The sentence “I don’t like you” does not make sense without the emoter, without the I. Though we sometimes speak like that, cowering before our own emotion…don’t like you. Eliminating the pronoun forces us to silently hear the pronoun that is not uttered, and the speaker or writer elides it perhaps because the emotion is distasteful to the “I” or the “I” is uncomfortable with the anticipated reaction or feelings of the objectified target of the missile. He feels guilt or projects rejection. The missing pronoun lets him off the hook. There is no “I” who dislikes, just the disliking.

But creating objects shows a failure of understanding. There are no objects. Objects should not be standard for sentences. I like that sentences can be formed without objects: I am. He lives. You sleep. Too many sentences need objects; too many people need canvases on which to spray, drip, brush or project their emotions, ideas, and secretions. Imagine a world without objects, only subjects. Where would our minds go?

I think you know the answer. Or if you don’t, you understand the question. We speak the same language, even though we use the same words only to come up with different interpretations, conclusions and impressions. We misunderstand each other often, you creating me with words, forming my body, my needs, my goals, while I do the same for you. I paint you as the man who needs all three of me, and you draw the figure of curvaceous kitten who drinks the milk of many. We are both wrong, abuse language, and are poor artists, poor proofreaders, though fine editors. I am not embarrassed to revise and neither are you, brave enough not to forego failure. So, I misread, misspeak, misstep. We forgive. Sentences there are a plenty to spew, erase, craft and polish. They are our trade and livelihood.

The question of subject and object preoccupies me, though. The manic attempt to merge, to merge and merge and merge, is futile effort like banging your head on concretions when you should be hammocking in abstractions. You say it is the moment, the glimpse of nirvana, but you have reversed it all, turned it inside out and now the verb is all I can think of. To merge is–and you know this–an acknowledgment that we are not one. Can you be matter, stand there before me, naked or clothed, smiling or frowning, eyes rolled back in ecstasy or fury, and not be my Frankenstein? We meet in a pun, the wink of words. Our tongues touch, licking tips of twists of irony or singeing sarcasm. I create your desire, your will to live. I write you. You speak me. Like genies from the bottle we appear limitless, magical and wish-come-true filled, what we have been waiting for. But fantasy is another story. Only we are the stories that we tell, the matter, you writing yours, me mine in poems, conversations and fiction flashes.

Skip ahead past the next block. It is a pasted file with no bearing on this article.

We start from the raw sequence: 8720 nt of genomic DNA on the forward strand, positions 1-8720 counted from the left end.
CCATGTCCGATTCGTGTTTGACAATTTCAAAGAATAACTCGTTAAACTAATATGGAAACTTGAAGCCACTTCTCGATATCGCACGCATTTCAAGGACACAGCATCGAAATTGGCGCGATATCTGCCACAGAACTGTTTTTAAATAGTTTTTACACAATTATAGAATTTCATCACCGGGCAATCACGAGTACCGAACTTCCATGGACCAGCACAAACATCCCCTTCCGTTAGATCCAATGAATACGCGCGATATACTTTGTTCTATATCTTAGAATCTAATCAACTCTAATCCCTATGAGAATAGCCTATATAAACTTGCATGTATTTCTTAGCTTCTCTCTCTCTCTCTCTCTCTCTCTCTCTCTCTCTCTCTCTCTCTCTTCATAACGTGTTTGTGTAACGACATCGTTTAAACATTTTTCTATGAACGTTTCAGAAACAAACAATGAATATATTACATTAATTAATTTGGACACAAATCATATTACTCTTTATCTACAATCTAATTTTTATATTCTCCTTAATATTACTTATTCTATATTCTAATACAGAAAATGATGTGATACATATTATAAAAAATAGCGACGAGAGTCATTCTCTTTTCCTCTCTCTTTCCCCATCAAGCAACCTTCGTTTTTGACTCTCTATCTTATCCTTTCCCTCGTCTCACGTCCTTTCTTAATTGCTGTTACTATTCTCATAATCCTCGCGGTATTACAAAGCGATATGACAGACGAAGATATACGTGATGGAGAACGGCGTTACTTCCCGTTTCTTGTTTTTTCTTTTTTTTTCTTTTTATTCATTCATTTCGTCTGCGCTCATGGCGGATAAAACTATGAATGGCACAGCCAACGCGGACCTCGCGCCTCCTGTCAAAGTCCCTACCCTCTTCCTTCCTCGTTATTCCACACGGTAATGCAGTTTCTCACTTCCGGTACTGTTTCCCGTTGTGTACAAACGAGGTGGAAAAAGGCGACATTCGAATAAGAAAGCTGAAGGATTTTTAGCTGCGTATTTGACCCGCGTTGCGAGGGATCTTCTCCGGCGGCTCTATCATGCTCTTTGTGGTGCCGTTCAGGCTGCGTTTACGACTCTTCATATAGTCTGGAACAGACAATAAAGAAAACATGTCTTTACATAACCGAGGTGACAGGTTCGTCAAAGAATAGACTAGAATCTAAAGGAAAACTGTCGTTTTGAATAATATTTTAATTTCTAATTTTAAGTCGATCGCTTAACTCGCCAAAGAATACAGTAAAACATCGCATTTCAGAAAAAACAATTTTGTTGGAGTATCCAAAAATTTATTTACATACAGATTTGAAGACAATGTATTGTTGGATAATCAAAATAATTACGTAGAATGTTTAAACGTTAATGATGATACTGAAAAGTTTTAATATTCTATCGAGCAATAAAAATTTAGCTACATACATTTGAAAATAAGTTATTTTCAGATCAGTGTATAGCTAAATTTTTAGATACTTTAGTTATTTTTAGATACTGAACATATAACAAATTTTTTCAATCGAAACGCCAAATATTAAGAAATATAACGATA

It starts with the sentence–subject and verb. Contractions and commas, flow of phrases and long, listing strands of wispy parts of speech dotting the shoreline, shells in the sand, stars in the sky, they precede, intercede and succeed. The space between each shell, each star, each word, is the mystery, the place without object, the place of matter and no matter, no idea of what it could be, what matters. A place no word can contain, no thought can hold is the reason for the unreality of objects. The empty linguistic space is not nirvana nor is it non-space. There are no words. You know that. We speak the same language. Let’s go there.

42 Years a Secret Mistress

A journalist and mistress of 42 years writes lovingly but not without misgivings about her life as the other to the only lover she had. Look closely at the psyche of the mistress as she grapples with love, pride, joy, guilt and regret. Her role is complex and sheds light on the mistress in all people who indulge in their greatest, most illicit (by society’s mores) loves or lusts whether that be music, poetry, sex, drugs or chocolate, to name a few. The joy that causes pain, the guilt and responsibility to community, to an other, and deep desire cast shadows on a lifetime of love. Truth and honesty are always in the forefront of the sacrifice in being the mistress, expecting and not daring to expect either or both. This author writes herself well.

Re: Conciliation

You are wronged.
You ache so hard your tissue, your blood and beat,
folds in on itself and webs sound,
is the harrowing howl of hammered heart,
the sonorous bass that crashes rhythmic pump,
disrupting the steady, even equanimity,
even dull ticking of your world–
your imagined world–yours and his. Momentarily.
But the rest is long drift, the ebb and flow of hurt and healing.
Some wounds stay raw and open: the scars of lacerated trust,
open and gushing the glutinous lava,
melted rock of your mountain marriage,
the very fount of your avowed–out loud–couplehood.
And the plane of aftermath is sterile, once again stable.
You limp long on broken legged love, on parenthood and promise,
collapsing back into the other when gravity and hormone shifts
make peace appear right in resignation and ennervation.
For you fear no one will hear your last breath.
The hum of the daily feels like presence,
but the cataracts of dream, of your curt kindness,
are but steadying, the leveling of love,
after the fall and the gratitude for life
unending of upheaving insecurity unlived.